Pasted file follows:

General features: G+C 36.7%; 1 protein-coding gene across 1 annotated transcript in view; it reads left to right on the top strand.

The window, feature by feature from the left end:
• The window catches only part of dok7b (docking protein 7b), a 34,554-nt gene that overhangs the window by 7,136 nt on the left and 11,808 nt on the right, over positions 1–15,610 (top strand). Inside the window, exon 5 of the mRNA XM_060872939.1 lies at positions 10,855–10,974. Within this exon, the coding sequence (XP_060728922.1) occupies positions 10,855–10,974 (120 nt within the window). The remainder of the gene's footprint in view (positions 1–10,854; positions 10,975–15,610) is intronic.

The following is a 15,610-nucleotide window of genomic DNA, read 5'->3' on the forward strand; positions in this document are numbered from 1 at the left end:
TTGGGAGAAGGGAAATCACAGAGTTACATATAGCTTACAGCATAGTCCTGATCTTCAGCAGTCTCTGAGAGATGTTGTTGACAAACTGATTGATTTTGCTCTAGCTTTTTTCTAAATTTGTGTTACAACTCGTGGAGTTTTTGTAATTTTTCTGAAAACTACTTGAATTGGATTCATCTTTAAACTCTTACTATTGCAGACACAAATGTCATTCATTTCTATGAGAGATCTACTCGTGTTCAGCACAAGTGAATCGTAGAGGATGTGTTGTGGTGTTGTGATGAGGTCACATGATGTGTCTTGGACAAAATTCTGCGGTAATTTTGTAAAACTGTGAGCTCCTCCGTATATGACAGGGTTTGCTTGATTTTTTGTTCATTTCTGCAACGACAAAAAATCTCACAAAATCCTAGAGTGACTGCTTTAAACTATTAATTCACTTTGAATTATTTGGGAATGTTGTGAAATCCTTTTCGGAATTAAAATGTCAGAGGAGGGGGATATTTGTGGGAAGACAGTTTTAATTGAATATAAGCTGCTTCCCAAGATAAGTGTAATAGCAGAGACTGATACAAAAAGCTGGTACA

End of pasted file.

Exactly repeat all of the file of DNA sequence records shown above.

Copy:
General features: G+C 36.7%; 1 protein-coding gene across 1 annotated transcript in view; it reads left to right on the top strand.

The window, feature by feature from the left end:
• The window catches only part of dok7b (docking protein 7b), a 34,554-nt gene that overhangs the window by 7,136 nt on the left and 11,808 nt on the right, over positions 1–15,610 (top strand). Inside the window, exon 5 of the mRNA XM_060872939.1 lies at positions 10,855–10,974. Within this exon, the coding sequence (XP_060728922.1) occupies positions 10,855–10,974 (120 nt within the window). The remainder of the gene's footprint in view (positions 1–10,854; positions 10,975–15,610) is intronic.

The following is a 15,610-nucleotide window of genomic DNA, read 5'->3' on the forward strand; positions in this document are numbered from 1 at the left end:
TTGGGAGAAGGGAAATCACAGAGTTACATATAGCTTACAGCATAGTCCTGATCTTCAGCAGTCTCTGAGAGATGTTGTTGACAAACTGATTGATTTTGCTCTAGCTTTTTTCTAAATTTGTGTTACAACTCGTGGAGTTTTTGTAATTTTTCTGAAAACTACTTGAATTGGATTCATCTTTAAACTCTTACTATTGCAGACACAAATGTCATTCATTTCTATGAGAGATCTACTCGTGTTCAGCACAAGTGAATCGTAGAGGATGTGTTGTGGTGTTGTGATGAGGTCACATGATGTGTCTTGGACAAAATTCTGCGGTAATTTTGTAAAACTGTGAGCTCCTCCGTATATGACAGGGTTTGCTTGATTTTTTGTTCATTTCTGCAACGACAAAAAATCTCACAAAATCCTAGAGTGACTGCTTTAAACTATTAATTCACTTTGAATTATTTGGGAATGTTGTGAAATCCTTTTCGGAATTAAAATGTCAGAGGAGGGGGATATTTGTGGGAAGACAGTTTTAATTGAATATAAGCTGCTTCCCAAGATAAGTGTAATAGCAGAGACTGATACAAAAAGCTGGTACA